The word theory entered the English language in the late sixteenth century meaning conception, mental scheme, speculation. Arts and sciences began using the word in the seventeenth century but in a different meaning.
Contrary to popular belief, in science, a theory is not the best-educated guess scientists have at the time about a certain natural phenomenon. On the contrary, a scientific theory is a well-confirmed type of explanation of nature, made in a way consistent with modern scientific methods.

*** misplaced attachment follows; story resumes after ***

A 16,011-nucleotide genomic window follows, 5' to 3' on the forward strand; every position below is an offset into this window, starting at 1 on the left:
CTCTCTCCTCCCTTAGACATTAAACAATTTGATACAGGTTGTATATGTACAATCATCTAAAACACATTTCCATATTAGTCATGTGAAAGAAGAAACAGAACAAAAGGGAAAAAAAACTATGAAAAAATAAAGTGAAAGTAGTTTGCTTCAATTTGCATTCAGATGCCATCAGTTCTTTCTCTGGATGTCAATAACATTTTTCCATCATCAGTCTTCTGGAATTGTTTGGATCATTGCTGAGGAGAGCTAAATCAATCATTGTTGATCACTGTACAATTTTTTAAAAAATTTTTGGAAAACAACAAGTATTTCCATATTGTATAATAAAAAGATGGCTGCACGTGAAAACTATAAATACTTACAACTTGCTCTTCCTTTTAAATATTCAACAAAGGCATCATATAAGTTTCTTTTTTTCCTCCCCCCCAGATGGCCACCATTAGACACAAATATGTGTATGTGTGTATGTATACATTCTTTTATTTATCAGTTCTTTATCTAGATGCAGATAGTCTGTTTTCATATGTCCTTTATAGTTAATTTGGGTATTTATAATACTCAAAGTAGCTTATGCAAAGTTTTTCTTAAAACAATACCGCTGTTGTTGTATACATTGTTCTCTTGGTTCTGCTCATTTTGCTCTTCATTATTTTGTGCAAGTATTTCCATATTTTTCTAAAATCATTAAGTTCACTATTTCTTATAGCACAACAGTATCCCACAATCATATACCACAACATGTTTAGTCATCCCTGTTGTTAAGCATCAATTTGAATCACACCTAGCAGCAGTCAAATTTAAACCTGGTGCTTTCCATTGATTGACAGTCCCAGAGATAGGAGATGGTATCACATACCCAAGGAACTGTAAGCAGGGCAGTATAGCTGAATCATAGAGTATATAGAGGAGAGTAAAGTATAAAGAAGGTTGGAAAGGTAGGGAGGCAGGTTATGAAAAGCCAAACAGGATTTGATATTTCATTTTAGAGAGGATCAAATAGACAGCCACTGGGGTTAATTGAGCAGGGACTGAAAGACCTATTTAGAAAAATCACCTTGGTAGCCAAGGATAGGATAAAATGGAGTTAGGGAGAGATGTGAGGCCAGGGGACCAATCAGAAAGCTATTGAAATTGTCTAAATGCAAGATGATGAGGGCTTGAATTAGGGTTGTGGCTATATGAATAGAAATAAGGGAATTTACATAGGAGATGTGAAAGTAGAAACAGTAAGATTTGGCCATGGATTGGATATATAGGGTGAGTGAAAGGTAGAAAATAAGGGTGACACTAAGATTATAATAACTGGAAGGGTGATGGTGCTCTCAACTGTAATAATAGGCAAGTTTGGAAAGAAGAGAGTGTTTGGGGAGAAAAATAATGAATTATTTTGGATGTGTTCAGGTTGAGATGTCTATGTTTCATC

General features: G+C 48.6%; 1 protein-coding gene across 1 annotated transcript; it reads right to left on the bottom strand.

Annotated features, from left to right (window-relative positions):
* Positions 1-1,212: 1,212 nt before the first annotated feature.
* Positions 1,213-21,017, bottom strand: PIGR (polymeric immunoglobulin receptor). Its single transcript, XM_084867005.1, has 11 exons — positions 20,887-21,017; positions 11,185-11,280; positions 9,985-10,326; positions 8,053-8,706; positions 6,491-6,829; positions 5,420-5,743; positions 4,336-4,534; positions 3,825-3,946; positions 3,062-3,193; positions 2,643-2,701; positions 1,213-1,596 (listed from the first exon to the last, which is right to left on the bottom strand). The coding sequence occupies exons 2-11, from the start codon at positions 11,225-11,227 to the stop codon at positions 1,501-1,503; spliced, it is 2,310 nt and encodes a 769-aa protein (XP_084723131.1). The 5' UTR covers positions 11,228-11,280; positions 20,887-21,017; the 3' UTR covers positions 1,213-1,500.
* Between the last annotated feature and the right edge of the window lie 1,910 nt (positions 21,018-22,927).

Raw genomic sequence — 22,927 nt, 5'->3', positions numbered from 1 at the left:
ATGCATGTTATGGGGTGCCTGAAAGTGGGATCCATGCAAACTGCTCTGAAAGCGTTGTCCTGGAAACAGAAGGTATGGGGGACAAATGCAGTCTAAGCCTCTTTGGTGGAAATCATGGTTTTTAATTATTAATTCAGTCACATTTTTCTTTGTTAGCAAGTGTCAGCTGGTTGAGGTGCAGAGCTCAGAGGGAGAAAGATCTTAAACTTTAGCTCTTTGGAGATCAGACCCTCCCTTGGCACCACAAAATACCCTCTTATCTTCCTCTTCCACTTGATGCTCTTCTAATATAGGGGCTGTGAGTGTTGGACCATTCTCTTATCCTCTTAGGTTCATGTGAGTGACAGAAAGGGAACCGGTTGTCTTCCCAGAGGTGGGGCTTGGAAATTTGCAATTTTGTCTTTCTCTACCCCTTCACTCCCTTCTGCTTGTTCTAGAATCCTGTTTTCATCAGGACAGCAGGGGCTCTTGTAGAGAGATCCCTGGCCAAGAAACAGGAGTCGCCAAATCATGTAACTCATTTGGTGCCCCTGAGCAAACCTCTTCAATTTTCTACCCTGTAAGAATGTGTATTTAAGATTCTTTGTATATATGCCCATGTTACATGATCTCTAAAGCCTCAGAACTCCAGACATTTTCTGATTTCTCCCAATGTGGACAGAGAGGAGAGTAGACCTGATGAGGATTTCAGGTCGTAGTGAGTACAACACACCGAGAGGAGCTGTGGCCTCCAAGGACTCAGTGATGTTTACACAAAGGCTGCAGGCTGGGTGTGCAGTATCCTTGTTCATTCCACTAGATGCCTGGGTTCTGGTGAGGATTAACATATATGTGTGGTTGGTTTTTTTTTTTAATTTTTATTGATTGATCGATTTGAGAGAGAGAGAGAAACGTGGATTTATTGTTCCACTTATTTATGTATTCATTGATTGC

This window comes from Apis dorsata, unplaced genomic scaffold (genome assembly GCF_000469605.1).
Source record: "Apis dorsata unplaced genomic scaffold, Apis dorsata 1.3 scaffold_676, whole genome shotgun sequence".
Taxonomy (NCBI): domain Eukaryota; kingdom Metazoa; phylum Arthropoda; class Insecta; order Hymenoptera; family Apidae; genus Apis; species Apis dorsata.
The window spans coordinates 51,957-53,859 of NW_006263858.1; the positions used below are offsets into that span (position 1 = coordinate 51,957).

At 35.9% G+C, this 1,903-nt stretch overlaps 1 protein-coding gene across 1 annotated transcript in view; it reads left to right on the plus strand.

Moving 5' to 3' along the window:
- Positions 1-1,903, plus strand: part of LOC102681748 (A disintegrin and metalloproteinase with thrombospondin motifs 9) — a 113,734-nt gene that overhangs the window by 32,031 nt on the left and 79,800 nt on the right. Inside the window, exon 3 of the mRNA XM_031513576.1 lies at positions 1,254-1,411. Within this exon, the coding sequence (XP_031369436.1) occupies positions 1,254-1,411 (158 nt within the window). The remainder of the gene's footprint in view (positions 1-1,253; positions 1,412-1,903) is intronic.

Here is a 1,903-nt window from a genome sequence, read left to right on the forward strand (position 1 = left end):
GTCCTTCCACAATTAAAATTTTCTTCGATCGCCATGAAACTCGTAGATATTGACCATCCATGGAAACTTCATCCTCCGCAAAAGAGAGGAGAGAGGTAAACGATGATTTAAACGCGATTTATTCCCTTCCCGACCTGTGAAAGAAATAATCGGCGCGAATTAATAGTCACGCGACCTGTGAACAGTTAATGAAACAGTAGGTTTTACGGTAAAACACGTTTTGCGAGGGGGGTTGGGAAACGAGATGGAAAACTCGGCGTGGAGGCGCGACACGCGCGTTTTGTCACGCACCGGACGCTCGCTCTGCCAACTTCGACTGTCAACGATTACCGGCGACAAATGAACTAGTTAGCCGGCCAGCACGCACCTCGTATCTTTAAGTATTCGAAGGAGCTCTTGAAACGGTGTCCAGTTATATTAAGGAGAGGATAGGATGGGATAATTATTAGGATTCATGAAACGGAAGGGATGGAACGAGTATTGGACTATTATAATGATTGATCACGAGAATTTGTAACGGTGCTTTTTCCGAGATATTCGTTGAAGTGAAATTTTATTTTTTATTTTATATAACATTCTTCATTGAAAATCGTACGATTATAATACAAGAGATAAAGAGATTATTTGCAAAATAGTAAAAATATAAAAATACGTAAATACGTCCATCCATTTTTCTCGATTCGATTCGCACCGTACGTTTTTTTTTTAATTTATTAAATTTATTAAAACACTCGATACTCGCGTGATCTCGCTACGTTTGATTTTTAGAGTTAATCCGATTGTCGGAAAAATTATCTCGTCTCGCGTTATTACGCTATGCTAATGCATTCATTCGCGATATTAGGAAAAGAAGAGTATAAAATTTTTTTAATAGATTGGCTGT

A scientific theory is a framework for observations and facts in the natural world, and it does not only address existing scientific data but also makes future predictions. Hence, scientific theories are repeatedly tested and confirmed through experiments or observation.
Following are some examples of scientific theories:
Change in the heritable characteristics of biological populations over successive generations is called evolution.
We know that evolution is a fact thanks to massive evidence from other branches of science such as paleontology, genetics, zoology, and molecular biology. Evolutionary theory merely explains what the mechanics of evolution are, and how it works.
Following are some examples of observable evolution: